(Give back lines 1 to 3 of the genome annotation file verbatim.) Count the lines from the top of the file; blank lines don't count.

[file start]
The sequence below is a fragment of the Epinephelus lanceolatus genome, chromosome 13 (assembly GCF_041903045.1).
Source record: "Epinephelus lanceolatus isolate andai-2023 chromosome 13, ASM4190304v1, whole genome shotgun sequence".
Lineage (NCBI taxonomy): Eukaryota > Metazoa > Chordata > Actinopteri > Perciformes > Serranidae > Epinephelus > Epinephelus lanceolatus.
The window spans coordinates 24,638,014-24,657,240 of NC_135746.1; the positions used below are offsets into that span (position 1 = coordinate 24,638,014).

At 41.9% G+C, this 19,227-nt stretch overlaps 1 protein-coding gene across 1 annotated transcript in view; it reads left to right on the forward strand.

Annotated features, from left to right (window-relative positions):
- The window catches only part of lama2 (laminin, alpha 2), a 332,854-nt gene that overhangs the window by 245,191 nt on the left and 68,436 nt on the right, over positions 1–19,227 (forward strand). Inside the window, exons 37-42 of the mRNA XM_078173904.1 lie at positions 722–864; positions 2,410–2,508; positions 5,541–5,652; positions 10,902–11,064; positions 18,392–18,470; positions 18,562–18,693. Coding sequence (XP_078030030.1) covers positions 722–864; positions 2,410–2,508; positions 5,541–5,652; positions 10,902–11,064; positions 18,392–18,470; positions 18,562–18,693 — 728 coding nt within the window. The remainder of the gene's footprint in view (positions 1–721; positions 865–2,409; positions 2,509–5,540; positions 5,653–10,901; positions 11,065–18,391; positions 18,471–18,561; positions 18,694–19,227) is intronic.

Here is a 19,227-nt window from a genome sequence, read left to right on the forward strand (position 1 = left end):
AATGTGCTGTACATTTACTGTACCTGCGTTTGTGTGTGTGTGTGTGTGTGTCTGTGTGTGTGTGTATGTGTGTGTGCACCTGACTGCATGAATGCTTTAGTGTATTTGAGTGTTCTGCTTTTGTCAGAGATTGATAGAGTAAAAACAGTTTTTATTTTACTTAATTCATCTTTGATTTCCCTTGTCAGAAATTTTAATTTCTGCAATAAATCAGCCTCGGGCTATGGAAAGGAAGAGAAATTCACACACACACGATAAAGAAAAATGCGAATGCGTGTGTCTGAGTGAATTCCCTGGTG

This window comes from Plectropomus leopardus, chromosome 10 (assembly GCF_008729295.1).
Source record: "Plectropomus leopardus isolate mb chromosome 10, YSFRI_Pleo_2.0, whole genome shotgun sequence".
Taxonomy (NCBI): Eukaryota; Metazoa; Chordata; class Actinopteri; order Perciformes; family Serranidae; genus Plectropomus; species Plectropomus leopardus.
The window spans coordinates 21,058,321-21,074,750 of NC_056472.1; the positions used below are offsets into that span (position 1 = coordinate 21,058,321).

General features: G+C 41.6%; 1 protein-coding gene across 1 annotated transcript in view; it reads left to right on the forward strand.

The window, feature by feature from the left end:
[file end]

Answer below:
The sequence below is a fragment of the Epinephelus lanceolatus genome, chromosome 13 (assembly GCF_041903045.1).
Source record: "Epinephelus lanceolatus isolate andai-2023 chromosome 13, ASM4190304v1, whole genome shotgun sequence".
Lineage (NCBI taxonomy): Eukaryota > Metazoa > Chordata > Actinopteri > Perciformes > Serranidae > Epinephelus > Epinephelus lanceolatus.